The nuclear pore complex (NPC), composed of ∼30 different nucleoporins (Nups), is one of the largest supramolecular structures in eukaryotic cells. Its octagonal ring-scaffold perforates the nuclear envelope and features a unique molecular machinery that regulates nucleocytoplasmic transport. However, the precise copy number and the spatial location of each Nup in the native NPC remain obscure due to the inherent difficulty of counting and localizing proteins inside the sub-micrometer supramolecular complex. Here we combined super-resolution SPEED microscopy and nanobody specific labeling to reveal the spatial distribution of scaffold Nups within three separate layers in the native NPC with a precision of ∼3 nm. Our data reveals both the radial and axial spatial distributions for Pom121, Nup37 and Nup35 and provides evidence for their copy numbers of 8, 32, and 16 respectively per NPC. This approach can help pave the path for mapping the entirety of Nups in native NPCs and also other structural components of macromolecular complexes.
S-acylation/deacylation cycles and vesicular transport are critical for an adequate subcellular distribution of S-acylated Ras proteins. H-Ras is dually acylated on cysteines 181 and 184, but it is unknown how these residues individually contribute to H-Ras trafficking. In this study, we characterized the acylation and deacylation rates and membrane trafficking of mono-acylated H-Ras mutants to analyze their contributions to H-Ras plasma membrane and endomembrane distribution. We demonstrated that dually acylated H-Ras interacts with acyl-protein thioesterases (APT) 1 and 2 at the plasma membrane. Moreover, single acylation mutants of H-Ras differed not only in their subcellular distribution, where both proteins localized to different extents at both the Golgi complex and plasma membrane, but also in their deacylation rates, which we showed to be due to different sensitivities to APT1 and APT2. Fluorescence photobleaching and photoactivation experiments also revealed that 1) although S-acylated, single acylation mutants are incorporated with different efficiencies into Golgi complex to plasma membrane vesicular carriers and 2) the different deacylation rates of single acylated H-Ras influence differentially its overall exchange between different compartments by non-vesicular transport. Taken together, our results show that individual S-acylation sites provide singular information about H-Ras subcellular distribution that is required for GTPase signaling.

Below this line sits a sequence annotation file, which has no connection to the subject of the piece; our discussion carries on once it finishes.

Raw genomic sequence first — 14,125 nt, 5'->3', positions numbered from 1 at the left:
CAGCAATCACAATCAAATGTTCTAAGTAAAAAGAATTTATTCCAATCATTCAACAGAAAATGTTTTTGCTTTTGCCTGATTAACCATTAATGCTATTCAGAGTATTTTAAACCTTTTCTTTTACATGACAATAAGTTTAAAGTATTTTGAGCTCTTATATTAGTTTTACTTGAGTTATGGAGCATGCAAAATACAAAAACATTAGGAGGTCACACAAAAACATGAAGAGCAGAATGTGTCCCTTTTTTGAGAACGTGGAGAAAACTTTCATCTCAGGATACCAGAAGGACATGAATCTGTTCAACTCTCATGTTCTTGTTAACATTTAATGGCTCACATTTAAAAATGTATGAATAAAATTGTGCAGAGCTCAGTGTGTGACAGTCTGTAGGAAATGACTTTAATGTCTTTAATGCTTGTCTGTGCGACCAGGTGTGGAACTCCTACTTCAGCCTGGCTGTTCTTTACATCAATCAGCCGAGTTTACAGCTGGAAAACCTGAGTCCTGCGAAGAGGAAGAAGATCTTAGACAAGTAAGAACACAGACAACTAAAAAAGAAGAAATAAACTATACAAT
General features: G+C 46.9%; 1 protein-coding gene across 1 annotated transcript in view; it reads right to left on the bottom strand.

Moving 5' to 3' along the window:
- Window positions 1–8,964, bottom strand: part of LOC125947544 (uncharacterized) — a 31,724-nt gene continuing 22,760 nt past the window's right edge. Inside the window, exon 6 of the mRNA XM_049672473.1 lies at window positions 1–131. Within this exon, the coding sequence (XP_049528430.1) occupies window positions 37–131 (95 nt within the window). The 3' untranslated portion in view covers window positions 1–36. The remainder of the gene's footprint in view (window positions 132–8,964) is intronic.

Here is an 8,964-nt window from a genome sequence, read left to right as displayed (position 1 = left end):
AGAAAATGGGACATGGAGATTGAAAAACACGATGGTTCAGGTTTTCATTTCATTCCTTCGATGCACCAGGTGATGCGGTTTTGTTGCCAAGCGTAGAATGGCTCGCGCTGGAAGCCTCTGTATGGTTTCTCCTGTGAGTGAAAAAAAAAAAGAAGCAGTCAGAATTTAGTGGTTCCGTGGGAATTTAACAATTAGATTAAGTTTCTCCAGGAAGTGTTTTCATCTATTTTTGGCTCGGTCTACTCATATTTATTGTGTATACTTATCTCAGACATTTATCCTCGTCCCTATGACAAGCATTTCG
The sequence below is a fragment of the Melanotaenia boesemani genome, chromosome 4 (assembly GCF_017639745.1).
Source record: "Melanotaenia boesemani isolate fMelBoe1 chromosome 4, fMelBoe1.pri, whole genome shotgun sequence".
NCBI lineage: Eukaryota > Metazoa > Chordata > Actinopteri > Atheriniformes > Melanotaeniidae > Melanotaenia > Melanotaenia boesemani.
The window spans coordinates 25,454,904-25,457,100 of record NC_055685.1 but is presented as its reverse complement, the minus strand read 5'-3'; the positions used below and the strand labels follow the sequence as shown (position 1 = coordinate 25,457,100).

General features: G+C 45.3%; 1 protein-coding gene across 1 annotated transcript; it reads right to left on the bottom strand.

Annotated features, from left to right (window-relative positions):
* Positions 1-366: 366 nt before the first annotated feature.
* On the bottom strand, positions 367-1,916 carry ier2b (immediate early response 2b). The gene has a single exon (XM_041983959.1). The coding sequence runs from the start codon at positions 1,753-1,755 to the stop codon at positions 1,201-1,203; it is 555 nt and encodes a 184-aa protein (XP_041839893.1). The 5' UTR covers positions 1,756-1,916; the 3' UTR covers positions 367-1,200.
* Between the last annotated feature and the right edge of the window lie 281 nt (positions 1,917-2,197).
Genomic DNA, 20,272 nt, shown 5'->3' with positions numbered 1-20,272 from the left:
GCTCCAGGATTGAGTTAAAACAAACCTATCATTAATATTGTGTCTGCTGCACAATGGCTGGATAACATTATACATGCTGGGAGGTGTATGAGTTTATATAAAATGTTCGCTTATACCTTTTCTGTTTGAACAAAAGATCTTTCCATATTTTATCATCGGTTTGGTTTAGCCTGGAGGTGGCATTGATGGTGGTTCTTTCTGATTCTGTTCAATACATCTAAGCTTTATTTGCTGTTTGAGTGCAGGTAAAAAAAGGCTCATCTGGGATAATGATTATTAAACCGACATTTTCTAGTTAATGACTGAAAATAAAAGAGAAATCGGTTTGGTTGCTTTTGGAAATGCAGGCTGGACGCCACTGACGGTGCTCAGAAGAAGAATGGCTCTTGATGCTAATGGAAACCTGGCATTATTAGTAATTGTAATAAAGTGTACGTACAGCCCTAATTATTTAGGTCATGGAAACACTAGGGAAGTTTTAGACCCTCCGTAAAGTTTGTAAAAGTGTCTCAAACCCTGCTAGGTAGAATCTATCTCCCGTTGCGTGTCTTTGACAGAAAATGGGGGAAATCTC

In this study, we carry out a systematic characterisation of the YIPF family of proteins with respect to their subcellular localisation profile, membrane topology and functional effects on the endomembrane system. YIPF proteins primarily localise to the Golgi complex and can be grouped into trans-Golgi-localising YIPFs (YIPF1 and YIPF2) and cis-Golgi-localising YIPFs (YIPF3, YIPF4 and YIPF5), with YIPF6 and YIPF7 showing a broader profile being distributed throughout the Golgi stack. YIPF proteins have a long soluble N-terminal region, which is orientated towards the cytosol, followed by 5 closely stacked transmembrane domains, and a C terminus, orientated towards the lumen of the Golgi. The significance of YIPF proteins for the maintenance of the morphology of the Golgi was tested by RNA interference, revealing a number of specific morphological changes to this organelle on their depletion. We propose a role for this family of proteins in regulating membrane dynamics in the endomembrane system.